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Boeheim says he's not worried about job status

By Michael Gormley

Associated Press

Published: Tuesday, Nov. 29 2011 8:31 p.m. MST

Syracuse head coach Jim Boeheim pauses during the second half against Eastern Michigan in an NCAA college basketball game in Syracuse, N.Y., Tuesday, Nov. 29, 2011. Syracuse won 84-48.

Kevin Rivoli, Associated Press

SYRACUSE, N.Y. — Syracuse men's basketball coach Jim Boeheim said Tuesday that "what happened on my watch" will be revealed once police complete their inquiry into child molestation accusations against his former longtime assistant.

"I never worried about my job status in 36 years," Boeheim said at his first postgame news conference since Bernie Fine was fired Sunday. "I do my job. What happened on my watch, we will see. When the investigation is done, we will find out what happened on my watch.

Advocates for sex abuse victims said Boeheim should resign or be fired for adamantly defending Fine and verbally disparaging two former Syracuse ballboys who accused Fine of molesting them.

"Based on what I knew at that time, there were three investigations and nothing was corroborated," Boeheim said. "That was the basis for me saying what I said. I said what I knew at the time."

"I supported a friend," he added. "That's what I thought I did."

Fine has denied the allegations.

Boeheim received a standing ovation when he walked onto the court that bears his name for the game against Eastern Michigan, beaten by the Orange 84-48. Fine's seat on the bench wasn't vacant this time, though it was at the last home game 10 days ago.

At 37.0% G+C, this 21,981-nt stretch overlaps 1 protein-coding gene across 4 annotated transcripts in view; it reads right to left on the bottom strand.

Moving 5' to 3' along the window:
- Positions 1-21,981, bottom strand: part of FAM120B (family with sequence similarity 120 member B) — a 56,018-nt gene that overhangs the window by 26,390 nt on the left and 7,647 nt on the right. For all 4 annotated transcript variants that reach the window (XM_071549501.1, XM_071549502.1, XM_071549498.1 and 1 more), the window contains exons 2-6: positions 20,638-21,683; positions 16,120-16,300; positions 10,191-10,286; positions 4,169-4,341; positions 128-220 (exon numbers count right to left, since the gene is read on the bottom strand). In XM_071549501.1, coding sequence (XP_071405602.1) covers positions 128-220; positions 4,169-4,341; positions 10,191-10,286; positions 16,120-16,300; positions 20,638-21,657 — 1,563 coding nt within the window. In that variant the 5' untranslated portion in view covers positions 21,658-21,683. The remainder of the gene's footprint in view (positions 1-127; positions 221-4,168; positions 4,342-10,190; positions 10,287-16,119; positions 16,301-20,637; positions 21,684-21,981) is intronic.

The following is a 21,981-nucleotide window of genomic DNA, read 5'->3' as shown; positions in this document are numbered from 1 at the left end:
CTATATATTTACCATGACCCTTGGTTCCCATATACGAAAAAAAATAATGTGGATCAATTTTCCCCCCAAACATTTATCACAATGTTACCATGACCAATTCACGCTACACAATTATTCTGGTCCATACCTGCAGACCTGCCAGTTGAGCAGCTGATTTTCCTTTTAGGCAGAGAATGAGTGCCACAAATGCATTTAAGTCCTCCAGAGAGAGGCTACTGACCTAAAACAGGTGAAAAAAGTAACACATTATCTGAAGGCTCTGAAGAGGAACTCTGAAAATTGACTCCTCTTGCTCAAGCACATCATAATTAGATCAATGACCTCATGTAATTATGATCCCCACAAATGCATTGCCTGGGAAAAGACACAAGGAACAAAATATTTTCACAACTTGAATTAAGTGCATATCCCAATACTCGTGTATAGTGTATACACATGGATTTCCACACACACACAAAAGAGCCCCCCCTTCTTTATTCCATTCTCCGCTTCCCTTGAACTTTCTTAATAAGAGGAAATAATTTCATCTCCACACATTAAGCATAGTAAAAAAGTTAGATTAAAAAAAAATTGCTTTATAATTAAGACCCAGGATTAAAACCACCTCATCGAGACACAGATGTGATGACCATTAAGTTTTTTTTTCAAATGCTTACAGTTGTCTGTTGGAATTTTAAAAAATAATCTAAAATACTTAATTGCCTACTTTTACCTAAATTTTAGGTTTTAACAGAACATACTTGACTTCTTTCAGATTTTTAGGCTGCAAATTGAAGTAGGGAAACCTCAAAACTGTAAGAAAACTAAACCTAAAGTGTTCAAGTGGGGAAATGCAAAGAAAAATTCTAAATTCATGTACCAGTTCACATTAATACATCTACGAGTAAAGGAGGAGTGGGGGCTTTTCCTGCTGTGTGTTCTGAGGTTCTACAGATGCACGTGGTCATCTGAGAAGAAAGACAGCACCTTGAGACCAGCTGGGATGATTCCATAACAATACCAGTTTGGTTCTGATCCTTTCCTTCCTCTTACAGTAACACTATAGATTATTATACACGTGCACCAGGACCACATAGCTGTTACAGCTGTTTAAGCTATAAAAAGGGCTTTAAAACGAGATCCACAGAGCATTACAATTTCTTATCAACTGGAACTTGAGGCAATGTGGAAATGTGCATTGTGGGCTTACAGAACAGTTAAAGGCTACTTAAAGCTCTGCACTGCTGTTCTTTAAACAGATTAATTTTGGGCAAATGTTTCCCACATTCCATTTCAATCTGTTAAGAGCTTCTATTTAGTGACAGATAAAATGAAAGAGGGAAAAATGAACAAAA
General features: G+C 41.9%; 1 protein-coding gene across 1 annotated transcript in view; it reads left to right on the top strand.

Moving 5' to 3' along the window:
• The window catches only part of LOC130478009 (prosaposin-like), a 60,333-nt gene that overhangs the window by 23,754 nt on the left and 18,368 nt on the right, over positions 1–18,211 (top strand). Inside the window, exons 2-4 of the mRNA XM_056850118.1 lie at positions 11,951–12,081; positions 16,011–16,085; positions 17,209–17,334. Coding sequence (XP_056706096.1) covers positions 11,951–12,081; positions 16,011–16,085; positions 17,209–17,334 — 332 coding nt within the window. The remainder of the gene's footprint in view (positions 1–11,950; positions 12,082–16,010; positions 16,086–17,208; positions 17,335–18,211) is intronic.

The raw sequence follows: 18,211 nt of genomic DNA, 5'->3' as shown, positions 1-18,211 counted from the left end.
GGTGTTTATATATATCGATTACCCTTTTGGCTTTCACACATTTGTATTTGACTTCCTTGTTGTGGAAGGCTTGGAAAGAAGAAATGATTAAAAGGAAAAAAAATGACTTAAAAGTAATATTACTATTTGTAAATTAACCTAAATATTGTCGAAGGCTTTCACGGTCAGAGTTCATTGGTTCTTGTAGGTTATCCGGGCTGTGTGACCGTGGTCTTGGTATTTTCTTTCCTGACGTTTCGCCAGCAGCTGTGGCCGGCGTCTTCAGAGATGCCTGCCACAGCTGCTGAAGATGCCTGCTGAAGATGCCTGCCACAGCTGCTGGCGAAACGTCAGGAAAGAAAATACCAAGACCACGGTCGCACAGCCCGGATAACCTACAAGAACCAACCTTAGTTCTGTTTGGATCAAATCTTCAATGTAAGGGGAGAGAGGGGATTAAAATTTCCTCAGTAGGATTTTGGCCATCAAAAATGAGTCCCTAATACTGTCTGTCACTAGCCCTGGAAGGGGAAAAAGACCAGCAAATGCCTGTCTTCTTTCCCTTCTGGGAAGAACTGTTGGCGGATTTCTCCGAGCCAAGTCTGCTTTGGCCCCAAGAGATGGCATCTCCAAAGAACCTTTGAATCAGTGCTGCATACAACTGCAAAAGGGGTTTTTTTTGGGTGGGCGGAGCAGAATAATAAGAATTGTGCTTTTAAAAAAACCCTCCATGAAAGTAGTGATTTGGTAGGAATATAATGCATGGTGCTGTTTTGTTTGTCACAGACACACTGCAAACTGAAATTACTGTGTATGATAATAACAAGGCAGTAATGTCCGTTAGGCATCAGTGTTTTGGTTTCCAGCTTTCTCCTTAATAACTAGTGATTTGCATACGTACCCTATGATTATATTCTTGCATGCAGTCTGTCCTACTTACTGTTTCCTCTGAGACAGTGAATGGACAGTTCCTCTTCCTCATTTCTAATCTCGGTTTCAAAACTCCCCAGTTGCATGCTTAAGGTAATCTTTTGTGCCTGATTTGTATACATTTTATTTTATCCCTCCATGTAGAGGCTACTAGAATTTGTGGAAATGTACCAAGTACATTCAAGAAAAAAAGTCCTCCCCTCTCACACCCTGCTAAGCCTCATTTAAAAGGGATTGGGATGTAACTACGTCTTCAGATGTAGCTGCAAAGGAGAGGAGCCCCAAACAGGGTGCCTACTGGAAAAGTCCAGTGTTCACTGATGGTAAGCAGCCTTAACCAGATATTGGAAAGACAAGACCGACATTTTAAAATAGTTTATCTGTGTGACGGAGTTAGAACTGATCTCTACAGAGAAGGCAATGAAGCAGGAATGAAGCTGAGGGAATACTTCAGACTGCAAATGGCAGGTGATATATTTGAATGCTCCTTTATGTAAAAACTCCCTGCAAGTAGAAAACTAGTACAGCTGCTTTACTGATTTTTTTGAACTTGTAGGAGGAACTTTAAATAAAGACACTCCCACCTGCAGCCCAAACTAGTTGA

Asked to comment on Boeheim's status earlier Tuesday, Syracuse University Chancellor Nancy Cantor said:

"Coach Boeheim is our coach. ... We're very pleased with what he said Sunday night, and we stand by it."

After initially saying Fine's first two accusers were lying to make money in the wake of the Penn State University child sex abuse scandal, Boeheim backed off those comments.

"What is most important is that this matter be fully investigated and that anyone with information be supported to come forward so that the truth can be found," Boeheim said Sunday night. "I deeply regret any statements I made that might have inhibited that from occurring or been insensitive to victims of abuse."

One of the accusers, Bobby Davis, first contacted Syracuse police in 2002 regarding Fine, but there was no investigation because the statute of limitations had passed. Kevin Quinn, a Syracuse spokesman, said police did not inform the university of Davis' allegations then.

On Tuesday, Syracuse Police Chief Frank Fowler said Dennis DuVal, a former SU basketball player who was police chief in 2002, knew of the allegations against Fine.

Fowler said DuVal, who played for the Orange from 1972-74, was aware of Davis' accusations in 2002 that Fine sexually abused him.

Because Davis said the abuse stopped 12 years earlier, Syracuse Det. Doug Fox told him the statute of limitations had passed, meaning an arrest was not possible. Fox advised his supervisor in the abused persons unit, but didn't file a formal report. The detective is still with the department, but not in the same unit.

A phone message left with DuVal was not immediately returned.

On Nov. 17, Davis' allegations resurfaced.

Davis, now 39, told ESPN that Fine molested him beginning in 1984 and that the sexual contact continued until he was around 27. A ball boy for six years, Davis said the abuse occurred at Fine's home, at Syracuse basketball facilities and on team road trips, including the 1987 Final Four. Davis' stepbrother, Mike Lang, 45, who also was a ball boy, also told ESPN that Fine began molesting him while he was in the fifth or sixth grade.

But Boeheim said during his news conference that ballboys have never traveled with the team.

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